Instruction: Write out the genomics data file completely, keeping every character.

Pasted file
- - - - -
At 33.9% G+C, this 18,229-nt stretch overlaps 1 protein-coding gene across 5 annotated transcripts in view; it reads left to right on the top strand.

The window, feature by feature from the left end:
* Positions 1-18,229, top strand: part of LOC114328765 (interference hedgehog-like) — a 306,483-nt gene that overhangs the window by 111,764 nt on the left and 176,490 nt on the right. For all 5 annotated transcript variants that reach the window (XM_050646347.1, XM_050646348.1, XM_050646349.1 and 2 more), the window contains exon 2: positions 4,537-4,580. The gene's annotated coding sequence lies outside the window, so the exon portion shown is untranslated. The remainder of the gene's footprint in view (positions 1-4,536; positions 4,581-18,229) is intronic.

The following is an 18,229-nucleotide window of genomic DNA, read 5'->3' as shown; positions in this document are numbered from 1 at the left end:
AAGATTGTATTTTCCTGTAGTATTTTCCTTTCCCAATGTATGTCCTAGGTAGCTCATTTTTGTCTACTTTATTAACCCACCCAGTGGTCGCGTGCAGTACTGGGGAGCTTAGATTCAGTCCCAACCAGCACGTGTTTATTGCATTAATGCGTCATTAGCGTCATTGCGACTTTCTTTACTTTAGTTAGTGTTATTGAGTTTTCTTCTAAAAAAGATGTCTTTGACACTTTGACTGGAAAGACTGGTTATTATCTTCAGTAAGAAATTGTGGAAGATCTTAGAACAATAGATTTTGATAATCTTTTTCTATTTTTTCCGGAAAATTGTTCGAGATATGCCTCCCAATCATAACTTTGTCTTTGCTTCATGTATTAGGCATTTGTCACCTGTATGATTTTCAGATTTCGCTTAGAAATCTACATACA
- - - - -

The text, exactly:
At 33.9% G+C, this 18,229-nt stretch overlaps 1 protein-coding gene across 5 annotated transcripts in view; it reads left to right on the top strand.

The window, feature by feature from the left end:
* Positions 1-18,229, top strand: part of LOC114328765 (interference hedgehog-like) — a 306,483-nt gene that overhangs the window by 111,764 nt on the left and 176,490 nt on the right. For all 5 annotated transcript variants that reach the window (XM_050646347.1, XM_050646348.1, XM_050646349.1 and 2 more), the window contains exon 2: positions 4,537-4,580. The gene's annotated coding sequence lies outside the window, so the exon portion shown is untranslated. The remainder of the gene's footprint in view (positions 1-4,536; positions 4,581-18,229) is intronic.

The following is an 18,229-nucleotide window of genomic DNA, read 5'->3' as shown; positions in this document are numbered from 1 at the left end:
AAGATTGTATTTTCCTGTAGTATTTTCCTTTCCCAATGTATGTCCTAGGTAGCTCATTTTTGTCTACTTTATTAACCCACCCAGTGGTCGCGTGCAGTACTGGGGAGCTTAGATTCAGTCCCAACCAGCACGTGTTTATTGCATTAATGCGTCATTAGCGTCATTGCGACTTTCTTTACTTTAGTTAGTGTTATTGAGTTTTCTTCTAAAAAAGATGTCTTTGACACTTTGACTGGAAAGACTGGTTATTATCTTCAGTAAGAAATTGTGGAAGATCTTAGAACAATAGATTTTGATAATCTTTTTCTATTTTTTCCGGAAAATTGTTCGAGATATGCCTCCCAATCATAACTTTGTCTTTGCTTCATGTATTAGGCATTTGTCACCTGTATGATTTTCAGATTTCGCTTAGAAATCTACATACA